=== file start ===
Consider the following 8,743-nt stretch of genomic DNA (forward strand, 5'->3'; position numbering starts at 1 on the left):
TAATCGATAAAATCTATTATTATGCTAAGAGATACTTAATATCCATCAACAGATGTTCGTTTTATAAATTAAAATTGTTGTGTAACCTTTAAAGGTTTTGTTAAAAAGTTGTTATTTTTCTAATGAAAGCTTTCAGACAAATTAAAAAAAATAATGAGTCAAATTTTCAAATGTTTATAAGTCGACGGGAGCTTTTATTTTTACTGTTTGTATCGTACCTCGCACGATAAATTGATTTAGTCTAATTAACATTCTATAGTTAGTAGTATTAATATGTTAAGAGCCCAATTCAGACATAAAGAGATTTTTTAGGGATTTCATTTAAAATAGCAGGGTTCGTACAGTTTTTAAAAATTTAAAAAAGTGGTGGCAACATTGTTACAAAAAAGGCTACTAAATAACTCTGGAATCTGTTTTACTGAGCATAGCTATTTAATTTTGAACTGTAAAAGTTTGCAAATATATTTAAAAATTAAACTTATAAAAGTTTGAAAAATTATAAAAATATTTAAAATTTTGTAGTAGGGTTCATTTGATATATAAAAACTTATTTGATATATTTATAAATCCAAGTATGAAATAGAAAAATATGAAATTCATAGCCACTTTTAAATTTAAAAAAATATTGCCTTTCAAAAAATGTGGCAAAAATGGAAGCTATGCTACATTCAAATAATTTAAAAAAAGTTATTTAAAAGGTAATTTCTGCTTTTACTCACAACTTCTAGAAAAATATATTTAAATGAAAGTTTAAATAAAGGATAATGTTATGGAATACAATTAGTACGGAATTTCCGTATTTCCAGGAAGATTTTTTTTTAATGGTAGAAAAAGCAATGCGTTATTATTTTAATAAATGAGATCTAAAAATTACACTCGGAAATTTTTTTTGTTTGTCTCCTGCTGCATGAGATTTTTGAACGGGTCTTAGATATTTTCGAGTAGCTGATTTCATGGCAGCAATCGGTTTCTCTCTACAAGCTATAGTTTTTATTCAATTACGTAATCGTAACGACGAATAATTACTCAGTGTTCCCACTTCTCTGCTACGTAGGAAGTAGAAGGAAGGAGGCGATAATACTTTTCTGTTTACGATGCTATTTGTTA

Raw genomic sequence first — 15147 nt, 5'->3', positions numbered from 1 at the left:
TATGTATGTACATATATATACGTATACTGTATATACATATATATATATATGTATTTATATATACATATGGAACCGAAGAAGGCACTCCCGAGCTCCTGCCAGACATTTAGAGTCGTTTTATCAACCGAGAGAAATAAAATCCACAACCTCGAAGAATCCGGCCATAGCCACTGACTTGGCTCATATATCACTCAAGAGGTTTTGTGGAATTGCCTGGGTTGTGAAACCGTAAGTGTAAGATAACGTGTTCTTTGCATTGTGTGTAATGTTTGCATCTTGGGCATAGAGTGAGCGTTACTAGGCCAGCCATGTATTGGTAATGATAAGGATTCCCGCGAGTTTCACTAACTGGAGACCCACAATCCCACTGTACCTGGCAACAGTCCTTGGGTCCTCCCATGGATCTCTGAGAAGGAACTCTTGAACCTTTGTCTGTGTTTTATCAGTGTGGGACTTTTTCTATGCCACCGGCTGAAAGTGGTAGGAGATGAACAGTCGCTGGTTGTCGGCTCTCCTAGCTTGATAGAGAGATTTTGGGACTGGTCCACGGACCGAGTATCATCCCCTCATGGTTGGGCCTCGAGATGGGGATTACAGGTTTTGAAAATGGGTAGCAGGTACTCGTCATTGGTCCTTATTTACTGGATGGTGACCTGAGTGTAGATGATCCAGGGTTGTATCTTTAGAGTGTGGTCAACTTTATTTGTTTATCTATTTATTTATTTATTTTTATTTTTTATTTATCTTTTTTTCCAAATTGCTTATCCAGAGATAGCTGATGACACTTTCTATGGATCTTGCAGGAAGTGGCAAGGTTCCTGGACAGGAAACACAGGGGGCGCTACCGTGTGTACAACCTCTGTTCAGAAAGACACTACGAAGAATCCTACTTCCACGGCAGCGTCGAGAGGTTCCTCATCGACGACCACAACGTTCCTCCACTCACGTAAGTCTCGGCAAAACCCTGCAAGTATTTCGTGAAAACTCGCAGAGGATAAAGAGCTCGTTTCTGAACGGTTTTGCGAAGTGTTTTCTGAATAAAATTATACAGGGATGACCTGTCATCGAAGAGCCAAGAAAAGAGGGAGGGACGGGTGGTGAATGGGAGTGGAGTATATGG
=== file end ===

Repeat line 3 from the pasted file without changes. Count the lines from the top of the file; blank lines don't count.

Raw genomic sequence first — 15147 nt, 5'->3', positions numbered from 1 at the left: